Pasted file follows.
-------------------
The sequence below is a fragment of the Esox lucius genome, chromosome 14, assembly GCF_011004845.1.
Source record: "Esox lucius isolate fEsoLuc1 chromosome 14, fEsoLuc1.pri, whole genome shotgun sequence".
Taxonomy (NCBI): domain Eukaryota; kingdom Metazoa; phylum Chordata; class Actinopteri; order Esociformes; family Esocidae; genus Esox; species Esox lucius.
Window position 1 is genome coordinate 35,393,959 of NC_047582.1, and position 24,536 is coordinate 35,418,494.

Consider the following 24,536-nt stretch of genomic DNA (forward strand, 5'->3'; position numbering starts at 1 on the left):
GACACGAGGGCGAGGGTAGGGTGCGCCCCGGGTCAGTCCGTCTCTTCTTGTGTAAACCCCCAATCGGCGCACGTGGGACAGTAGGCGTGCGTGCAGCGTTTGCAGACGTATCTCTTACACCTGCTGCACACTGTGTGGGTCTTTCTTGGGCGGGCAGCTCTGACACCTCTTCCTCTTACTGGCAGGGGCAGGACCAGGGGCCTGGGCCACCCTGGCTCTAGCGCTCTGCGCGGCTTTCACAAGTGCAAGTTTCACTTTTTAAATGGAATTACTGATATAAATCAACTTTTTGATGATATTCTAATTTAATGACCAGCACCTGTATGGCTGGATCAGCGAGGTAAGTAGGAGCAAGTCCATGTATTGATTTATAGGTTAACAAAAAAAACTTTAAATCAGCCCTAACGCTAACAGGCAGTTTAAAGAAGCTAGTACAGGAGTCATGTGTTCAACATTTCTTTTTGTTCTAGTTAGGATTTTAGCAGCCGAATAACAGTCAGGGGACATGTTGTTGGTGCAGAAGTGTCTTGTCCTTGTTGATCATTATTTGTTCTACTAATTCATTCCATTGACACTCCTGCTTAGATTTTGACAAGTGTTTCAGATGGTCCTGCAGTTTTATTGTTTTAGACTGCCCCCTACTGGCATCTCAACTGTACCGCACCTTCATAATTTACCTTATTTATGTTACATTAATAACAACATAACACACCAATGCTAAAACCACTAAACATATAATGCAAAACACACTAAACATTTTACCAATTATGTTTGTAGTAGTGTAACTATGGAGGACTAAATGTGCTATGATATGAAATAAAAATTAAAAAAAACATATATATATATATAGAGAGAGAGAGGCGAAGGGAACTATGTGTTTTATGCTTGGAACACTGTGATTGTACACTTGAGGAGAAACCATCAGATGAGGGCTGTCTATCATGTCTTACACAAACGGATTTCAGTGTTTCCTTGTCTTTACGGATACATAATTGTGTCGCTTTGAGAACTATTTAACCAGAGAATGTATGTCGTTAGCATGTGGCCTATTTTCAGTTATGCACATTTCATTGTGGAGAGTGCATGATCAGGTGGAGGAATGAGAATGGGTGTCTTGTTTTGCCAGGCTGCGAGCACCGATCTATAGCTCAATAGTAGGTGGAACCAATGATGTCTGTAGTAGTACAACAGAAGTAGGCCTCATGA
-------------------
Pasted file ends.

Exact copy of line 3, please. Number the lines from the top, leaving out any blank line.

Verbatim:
Taxonomy (NCBI): domain Eukaryota; kingdom Metazoa; phylum Chordata; class Actinopteri; order Esociformes; family Esocidae; genus Esox; species Esox lucius.